KABUL, Afghanistan (AP) - Afghanistan's president said Wednesday he will not pursue peace talks with the Taliban unless the United States steps out of the negotiations, while also insisting the militant group stop its violent attacks on the ground after it claimed responsibility for a rocket attack that killed four Americans. Hamid Karzai's strong response and the Taliban attack deflated hopes for long-stalled talks aimed at ending nearly 12 years of war in Afghanistan, just a day after the United States and the Taliban said they would begin initial meetings in Qatar.
WASHINGTON (AP) - Supporters of a far-reaching immigration bill in the Senate see fresh momentum from a report by the Congressional Budget Office that says the measure would boost the economy and reduce federal deficits by billions of dollars. Congress' nonpartisan scorekeeping agency said that the immigration bill would decrease federal red ink by $197 billion over a decade and $700 billion in the following 10 years as increased taxes paid to the government offset the cost of benefits for newly legal residents.
SAO PAULO (AP) - Scattered street demonstrations popped up around Brazil early Wednesday as protesters continued their collective cry against the low-quality public services they receive in exchange for high taxes and high prices. In one of several reported protests, about 200 people blocked the Anchieta Highway that links Sao Paulo and the port city of Santos. They left after two hours and headed to the industrial suburb of Sao Bernardo do Campo, an industrial suburb on Sao Paulo's outskirts. Another group of protesters later blocked the highway again.
STOCKHOLM (AP) - A WikiLeaks spokesman who claims to represent Edward Snowden has reached out to government officials in Iceland about the potential of the NSA leaker applying for asylum in the Nordic country, officials there said Wednesday. Johannes Skulason, an Icelandic government official, told The Associated Press that WikiLeaks spokesman Kristinn Hrafnsson had held informal talks with assistants at the Interior Ministry and the prime minister's office.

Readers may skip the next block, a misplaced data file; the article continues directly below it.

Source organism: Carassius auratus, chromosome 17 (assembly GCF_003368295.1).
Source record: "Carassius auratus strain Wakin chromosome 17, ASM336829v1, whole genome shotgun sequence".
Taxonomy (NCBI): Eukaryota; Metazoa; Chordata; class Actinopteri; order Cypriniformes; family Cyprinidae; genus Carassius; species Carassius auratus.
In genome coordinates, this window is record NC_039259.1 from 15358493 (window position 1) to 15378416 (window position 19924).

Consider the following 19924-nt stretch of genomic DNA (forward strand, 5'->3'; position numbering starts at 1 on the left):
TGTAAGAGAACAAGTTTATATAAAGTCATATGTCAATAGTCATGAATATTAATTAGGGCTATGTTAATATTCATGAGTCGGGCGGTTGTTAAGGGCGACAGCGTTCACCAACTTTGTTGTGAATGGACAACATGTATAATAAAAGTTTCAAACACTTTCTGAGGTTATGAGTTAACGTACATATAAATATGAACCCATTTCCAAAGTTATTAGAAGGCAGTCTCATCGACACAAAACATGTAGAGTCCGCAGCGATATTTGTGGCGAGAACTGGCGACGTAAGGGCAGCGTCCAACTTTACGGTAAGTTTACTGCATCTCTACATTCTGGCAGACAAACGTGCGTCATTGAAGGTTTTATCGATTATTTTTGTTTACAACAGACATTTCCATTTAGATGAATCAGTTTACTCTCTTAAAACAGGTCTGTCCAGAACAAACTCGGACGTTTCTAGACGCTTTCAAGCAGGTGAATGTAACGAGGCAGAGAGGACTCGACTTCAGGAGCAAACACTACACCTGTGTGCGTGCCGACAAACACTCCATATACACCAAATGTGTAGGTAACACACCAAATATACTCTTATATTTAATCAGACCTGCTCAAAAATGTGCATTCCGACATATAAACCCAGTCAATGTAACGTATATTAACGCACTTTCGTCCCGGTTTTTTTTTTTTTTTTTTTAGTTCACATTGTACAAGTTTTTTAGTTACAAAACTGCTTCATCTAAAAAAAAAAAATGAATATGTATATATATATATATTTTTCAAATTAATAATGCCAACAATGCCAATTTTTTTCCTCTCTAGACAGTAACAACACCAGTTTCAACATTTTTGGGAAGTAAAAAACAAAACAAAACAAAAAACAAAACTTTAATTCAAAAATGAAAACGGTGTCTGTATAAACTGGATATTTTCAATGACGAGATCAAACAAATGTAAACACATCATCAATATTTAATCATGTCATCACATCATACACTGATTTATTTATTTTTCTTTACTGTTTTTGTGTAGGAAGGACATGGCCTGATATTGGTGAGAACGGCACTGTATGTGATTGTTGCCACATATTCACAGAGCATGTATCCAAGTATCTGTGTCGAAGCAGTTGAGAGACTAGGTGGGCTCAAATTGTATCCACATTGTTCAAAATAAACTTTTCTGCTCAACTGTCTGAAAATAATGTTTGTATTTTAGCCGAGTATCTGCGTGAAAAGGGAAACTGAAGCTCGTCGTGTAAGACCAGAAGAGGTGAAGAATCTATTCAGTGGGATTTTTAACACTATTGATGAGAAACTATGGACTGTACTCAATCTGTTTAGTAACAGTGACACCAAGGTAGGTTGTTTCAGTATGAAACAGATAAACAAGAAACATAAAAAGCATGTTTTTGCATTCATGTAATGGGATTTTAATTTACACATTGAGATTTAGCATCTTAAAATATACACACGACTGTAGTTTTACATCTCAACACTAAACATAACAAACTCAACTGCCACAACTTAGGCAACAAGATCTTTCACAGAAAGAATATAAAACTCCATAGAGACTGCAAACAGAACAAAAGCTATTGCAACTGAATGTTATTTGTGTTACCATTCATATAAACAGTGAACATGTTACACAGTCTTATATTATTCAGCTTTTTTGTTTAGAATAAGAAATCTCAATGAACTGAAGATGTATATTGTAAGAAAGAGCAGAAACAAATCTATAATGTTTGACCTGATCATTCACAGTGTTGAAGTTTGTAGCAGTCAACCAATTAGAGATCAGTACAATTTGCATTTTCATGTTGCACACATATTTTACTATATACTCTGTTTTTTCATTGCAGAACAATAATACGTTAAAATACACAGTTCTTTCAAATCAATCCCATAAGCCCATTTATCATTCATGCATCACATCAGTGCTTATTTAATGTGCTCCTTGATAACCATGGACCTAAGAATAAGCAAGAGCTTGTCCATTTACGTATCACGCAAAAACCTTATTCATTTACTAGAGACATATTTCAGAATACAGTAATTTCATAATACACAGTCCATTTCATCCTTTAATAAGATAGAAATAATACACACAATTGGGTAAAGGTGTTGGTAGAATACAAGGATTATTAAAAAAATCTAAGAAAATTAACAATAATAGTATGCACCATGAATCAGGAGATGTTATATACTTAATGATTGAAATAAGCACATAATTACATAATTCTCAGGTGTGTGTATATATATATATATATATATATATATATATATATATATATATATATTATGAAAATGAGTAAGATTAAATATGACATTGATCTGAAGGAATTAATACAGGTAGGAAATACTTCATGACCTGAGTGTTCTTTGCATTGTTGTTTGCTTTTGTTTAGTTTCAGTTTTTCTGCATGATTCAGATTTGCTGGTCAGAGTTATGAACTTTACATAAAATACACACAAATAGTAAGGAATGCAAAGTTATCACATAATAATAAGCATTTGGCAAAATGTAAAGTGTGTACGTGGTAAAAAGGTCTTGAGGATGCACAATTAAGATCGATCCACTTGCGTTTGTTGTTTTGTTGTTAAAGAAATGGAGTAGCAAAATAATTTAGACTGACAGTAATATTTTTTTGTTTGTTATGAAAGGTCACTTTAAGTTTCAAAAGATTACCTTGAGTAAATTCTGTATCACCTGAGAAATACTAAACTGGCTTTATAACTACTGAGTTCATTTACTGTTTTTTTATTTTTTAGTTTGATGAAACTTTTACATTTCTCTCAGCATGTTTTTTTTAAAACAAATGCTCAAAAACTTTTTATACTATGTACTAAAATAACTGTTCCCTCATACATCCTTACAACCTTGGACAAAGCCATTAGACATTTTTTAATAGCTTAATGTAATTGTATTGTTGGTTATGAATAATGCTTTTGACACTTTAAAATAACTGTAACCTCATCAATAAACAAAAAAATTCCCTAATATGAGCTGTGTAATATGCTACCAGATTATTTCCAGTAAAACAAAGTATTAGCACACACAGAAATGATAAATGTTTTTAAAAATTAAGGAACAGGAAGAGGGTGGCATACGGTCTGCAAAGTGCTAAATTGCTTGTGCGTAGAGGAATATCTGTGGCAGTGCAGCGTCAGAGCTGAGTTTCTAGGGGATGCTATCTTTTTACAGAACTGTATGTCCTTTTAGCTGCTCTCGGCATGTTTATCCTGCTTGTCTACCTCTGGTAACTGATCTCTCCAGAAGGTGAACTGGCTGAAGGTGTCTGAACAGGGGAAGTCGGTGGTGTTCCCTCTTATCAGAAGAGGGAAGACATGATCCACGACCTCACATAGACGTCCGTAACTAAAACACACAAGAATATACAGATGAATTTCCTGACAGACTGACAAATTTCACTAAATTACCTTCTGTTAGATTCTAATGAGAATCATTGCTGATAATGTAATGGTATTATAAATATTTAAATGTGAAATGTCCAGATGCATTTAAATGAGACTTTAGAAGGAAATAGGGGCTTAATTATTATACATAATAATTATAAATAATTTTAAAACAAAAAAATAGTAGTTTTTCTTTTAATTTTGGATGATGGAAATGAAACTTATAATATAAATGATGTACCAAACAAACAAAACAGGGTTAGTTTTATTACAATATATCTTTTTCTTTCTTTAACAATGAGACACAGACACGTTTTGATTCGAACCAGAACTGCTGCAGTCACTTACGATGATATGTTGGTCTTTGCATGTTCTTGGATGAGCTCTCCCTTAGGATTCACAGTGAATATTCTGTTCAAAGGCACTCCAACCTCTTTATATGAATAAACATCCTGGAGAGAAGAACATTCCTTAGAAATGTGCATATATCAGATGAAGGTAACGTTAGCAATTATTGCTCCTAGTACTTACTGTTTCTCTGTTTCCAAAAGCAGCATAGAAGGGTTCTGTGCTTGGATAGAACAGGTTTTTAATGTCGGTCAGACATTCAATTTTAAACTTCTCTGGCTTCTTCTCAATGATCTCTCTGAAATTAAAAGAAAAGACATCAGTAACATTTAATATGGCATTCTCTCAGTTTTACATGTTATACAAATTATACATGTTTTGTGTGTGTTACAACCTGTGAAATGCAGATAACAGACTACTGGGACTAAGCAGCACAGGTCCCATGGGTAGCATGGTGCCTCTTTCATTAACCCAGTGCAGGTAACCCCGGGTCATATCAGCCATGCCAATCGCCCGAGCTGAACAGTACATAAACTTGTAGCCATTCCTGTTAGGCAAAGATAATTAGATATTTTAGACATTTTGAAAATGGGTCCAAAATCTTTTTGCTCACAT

WASHINGTON (AP) - Worry and speculation have consumed investors since Chairman Ben Bernanke spoke to Congress last month about the Federal Reserve's drive to keep long-term interest rates at record lows. On Wednesday, many hope the Fed will settle the confusion.
MOGADISHU, Somalia (AP) - Seven al-Qaida-linked gunmen detonated a pick-up truck rigged with explosives at the gate of the U.N. compound in Somalia's capital Wednesday, launching a bombs-and-gunfire assault that saw militants pour into the complex, killing at least nine people, including three foreigners, officials said. The seven al-Shabab militants were from what the militia called its martyrdom, or suicide, brigade. They all died in the assault, an official said, bringing the overall death toll to at least 16.
OAKLAND TOWNSHIP, Mich. (AP) - The excavation of a rural field in suburban Detroit has failed to turn up the remains of former Teamsters union leader Jimmy Hoffa, the FBI announced Wednesday, adding another unsuccessful chapter to a nearly 40-year-old mystery. Authorities stopped the dig after just a few hours on the third day.
Comparison of mass protests in Brazil and Turkey Large-scale protests have engulfed Turkey and Brazil, which are thousands of miles apart, but share some traits such as being new democracies with a growing middle class. Here's a look at the protests in both countries, highlighting the similarities and differences in how they started and developed: ---
ANCHORAGE, Alaska (AP) - A heat wave hitting Alaska may not rival the blazing heat of Phoenix or Las Vegas, but to residents of the 49th state, the days of hot weather feel like a stifling oven - or a tropical paradise. With temperatures topping 80 degrees in Anchorage, and higher in other parts of the state, people have been sweltering in a place where few homes have air conditioning.
LOS ANGELES (AP) - Seems Warner Bros. has taken movie marketing to a whole new level - even higher than a bird or a plane. The studio enlisted Christian-focused firm Grace Hill Media to promote "Man of Steel" to faith-based groups by inviting them to early screenings and creating trailers that highlight the film's religious themes. They also enlisted Craig Detweiler, a Pepperdine University professor and author of "Into the Dark: Seeing the Sacred in the Top Films of the 21st Century," to create a Superman-centric sermon outline for pastors titled "Jesus: The Original Superhero."